Our economy can only prosper if its core foundations – the rural economy, agriculture and infrastructure – are strengthened. The Budget of 2018 does exactly that with several propositions such as the National Health Protection Scheme, the world’s largest government-funded healthcare programme covering 10 crore poor and vulnerable families. It is a huge leap in transforming the slackening healthcare ecosystem of our country. However, the infrastructure, such as healthcare facilities and medical personnel, needs to be scaled up to cater to the ever-increasing medical needs of our population.

Target to double farm income by 2022
FM announced a bundle of farm-centric measures, including plans to raise the minimum support prices (MSP) for kharif crops to 1.5x the production cost and raising farm bank credit to Rs11 lakh crore in 2018-19. These steps are in keeping with the government’s promise to double farmer income by 2022. Moreover, an agricultural market and infra fund with a corpus of Rs2000 Crore will be set up to strengthen the market connectivity. Additionally, Rs10,000 crore each is to be set aside for Fisheries and Aquaculture Development Fund as well as for Animal Husbandry Infra Fund. 

Push towards Rural Infra 
In the push to rural segment, the government plans to give 8 crore women LPG connections, 4 crore poor people to get power connection, construct 2 crore toilets in next fiscal year under Swach Bharat Mission and further 50 lakh houses in urban areas. For creation of livelihood and infrastructure in rural areas, FM announced total allocation of Rs14.34 lakh crore for 2018-19, including extra-budgetary and non-budgetary resources of Rs11.98 lakh crore. This expenditure will create employment of 321 crore person days, 3.17 lakh km of rural roads, 51 lakh new rural houses, 1.88 crore toilets, and provide 1.75 crore new household electric connections besides boosting agricultural growth.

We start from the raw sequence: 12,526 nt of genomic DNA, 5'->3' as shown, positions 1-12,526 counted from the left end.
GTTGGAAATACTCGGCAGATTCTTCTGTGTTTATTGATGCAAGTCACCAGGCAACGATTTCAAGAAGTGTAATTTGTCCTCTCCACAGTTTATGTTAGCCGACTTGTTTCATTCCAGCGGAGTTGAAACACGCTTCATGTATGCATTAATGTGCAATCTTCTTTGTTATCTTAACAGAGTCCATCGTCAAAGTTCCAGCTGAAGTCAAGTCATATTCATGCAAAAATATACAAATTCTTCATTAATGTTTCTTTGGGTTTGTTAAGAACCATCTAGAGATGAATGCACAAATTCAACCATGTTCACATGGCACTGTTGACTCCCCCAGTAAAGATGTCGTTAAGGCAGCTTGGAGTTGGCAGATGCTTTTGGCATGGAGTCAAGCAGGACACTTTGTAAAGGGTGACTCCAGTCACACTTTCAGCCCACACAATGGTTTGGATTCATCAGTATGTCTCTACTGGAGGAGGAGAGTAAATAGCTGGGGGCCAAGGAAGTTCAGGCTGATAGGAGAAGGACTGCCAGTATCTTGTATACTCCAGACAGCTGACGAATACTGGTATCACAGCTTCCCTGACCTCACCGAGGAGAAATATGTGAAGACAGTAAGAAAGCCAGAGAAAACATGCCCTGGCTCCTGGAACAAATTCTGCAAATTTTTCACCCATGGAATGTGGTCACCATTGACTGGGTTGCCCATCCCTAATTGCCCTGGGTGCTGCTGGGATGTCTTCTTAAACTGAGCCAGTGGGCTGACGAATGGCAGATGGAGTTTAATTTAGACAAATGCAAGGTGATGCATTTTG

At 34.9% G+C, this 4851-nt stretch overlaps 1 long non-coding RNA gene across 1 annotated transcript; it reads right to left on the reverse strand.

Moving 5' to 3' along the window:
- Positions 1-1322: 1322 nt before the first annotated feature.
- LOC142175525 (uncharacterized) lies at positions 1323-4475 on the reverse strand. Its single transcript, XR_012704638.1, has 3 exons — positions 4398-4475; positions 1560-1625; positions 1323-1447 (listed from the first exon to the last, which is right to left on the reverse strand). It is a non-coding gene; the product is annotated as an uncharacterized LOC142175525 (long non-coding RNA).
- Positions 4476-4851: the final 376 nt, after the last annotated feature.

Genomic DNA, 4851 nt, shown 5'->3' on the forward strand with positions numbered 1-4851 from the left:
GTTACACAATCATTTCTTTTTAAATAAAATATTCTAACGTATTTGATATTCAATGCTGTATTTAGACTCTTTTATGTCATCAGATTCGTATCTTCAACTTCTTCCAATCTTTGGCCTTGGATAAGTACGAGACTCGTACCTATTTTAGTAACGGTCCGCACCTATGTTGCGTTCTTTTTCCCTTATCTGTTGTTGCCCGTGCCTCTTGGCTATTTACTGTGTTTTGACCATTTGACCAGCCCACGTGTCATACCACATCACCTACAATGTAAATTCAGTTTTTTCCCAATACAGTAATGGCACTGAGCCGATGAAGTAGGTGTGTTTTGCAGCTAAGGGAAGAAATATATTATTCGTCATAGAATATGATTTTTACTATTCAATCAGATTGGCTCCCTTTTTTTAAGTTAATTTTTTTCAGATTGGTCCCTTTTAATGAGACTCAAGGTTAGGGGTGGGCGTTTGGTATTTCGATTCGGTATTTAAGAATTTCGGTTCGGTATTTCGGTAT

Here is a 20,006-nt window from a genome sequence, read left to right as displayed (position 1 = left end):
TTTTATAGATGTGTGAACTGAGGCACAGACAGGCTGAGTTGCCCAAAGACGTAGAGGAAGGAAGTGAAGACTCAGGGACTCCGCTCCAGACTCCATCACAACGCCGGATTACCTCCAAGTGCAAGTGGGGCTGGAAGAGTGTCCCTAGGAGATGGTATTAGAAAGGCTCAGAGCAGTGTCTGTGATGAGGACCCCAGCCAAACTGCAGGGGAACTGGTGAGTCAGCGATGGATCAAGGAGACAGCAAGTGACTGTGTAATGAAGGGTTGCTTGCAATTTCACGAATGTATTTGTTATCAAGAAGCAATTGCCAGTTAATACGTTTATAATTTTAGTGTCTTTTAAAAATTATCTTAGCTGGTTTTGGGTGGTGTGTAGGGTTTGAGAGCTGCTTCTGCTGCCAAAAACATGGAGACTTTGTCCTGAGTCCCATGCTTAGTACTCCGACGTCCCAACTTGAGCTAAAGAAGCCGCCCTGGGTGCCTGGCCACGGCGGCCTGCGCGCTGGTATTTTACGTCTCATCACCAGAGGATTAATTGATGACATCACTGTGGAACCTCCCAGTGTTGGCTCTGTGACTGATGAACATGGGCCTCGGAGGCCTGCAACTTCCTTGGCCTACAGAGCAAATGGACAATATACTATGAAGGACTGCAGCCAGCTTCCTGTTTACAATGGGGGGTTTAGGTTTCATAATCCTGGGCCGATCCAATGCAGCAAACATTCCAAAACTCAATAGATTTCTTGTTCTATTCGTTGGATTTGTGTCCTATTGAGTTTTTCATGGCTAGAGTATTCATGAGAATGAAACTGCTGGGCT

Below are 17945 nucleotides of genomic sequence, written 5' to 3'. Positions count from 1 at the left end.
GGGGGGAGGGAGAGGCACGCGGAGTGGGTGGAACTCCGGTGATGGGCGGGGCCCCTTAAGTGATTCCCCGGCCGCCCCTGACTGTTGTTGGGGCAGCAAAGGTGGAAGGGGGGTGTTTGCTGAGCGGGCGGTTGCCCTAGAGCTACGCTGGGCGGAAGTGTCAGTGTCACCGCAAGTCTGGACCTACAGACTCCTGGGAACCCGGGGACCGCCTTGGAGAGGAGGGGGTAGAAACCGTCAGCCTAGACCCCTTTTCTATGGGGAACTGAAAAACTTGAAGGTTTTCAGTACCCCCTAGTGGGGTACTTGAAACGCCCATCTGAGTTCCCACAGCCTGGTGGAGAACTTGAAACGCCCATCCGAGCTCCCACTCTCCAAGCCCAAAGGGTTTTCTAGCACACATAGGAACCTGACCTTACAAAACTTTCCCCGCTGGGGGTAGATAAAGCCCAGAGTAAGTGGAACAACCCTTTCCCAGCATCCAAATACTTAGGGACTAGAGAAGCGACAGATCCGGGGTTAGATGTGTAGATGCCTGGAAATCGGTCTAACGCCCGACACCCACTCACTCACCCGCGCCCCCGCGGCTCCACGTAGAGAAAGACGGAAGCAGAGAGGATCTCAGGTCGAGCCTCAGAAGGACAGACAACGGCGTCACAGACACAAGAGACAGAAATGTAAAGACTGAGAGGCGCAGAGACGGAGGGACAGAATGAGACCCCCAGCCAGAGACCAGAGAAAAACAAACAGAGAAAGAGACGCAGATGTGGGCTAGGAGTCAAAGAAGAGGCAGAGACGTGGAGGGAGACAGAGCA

Housing for All 
Meanwhile, the PMAY scheme launched in 2015 aimed at developing 51 lakhs houses during 2017-18 as well as in 2018-19, imply the construction of more than one crore houses exclusively in rural areas. This bodes well for the rural housing sector and the vision of ‘housing for all’ may just turn to reality in the forthcoming future. The government will also establish a dedicated Affordable Housing Fund in National Housing Bank, funded from priority sector lending shortfall and fully serviced bonds authorized by the Government of India.

Infrastructure development to continue at healthy pace
On the Infrastructure side, this government has been increasing its provisioning every year. Further, it has been monitoring its investment and focusing on implementation. The government announced an allocation of Rs5.97 lakh crore for 2018-19, up by over Rs1 lakh crore from the current fiscal, with all-time high allocation for railway and road sectors. The focus continued towards Roads, ports, railways and power. National Highways exceeding 9,000 km would be completed in 2018-19 while under the phase-I of the Bharatmala project, 35,000 km of highways would be constructed at an estimated cost of Rs5.35 lakh crore. Further 99 smart cities have been identified with an outlay of Rs2.04 lakh crore. In addition, over Rs1.48 lakh crore is to be allocated for railways in next fiscal, redevelopment of 600 major railway stations to be taken up, airport capacity to be hiked to handle 1 billion trips every year and regional air connectivity scheme to connect 56 unserved airports. 

Conclusion - a fine balance between social and economic growth 
Overall, we believe that the government has managed to do a fine balance with a right mix of focus on agriculture, rural economy, infrastructure and MSMEs. This would not only help in boosting the economic growth, but it would also help in improving consumption demand in the economy. The progression of monthly GST collections would have a significant bearing on budget mathematics given the assumed 19% growth in indirect tax collections. Some of the sectors which we believe would benefit from the budget are consumers (FMCG), 2-Wheelers, tractors, rural financing companies, EPC and construction, Capital goods, building material, consumer durables.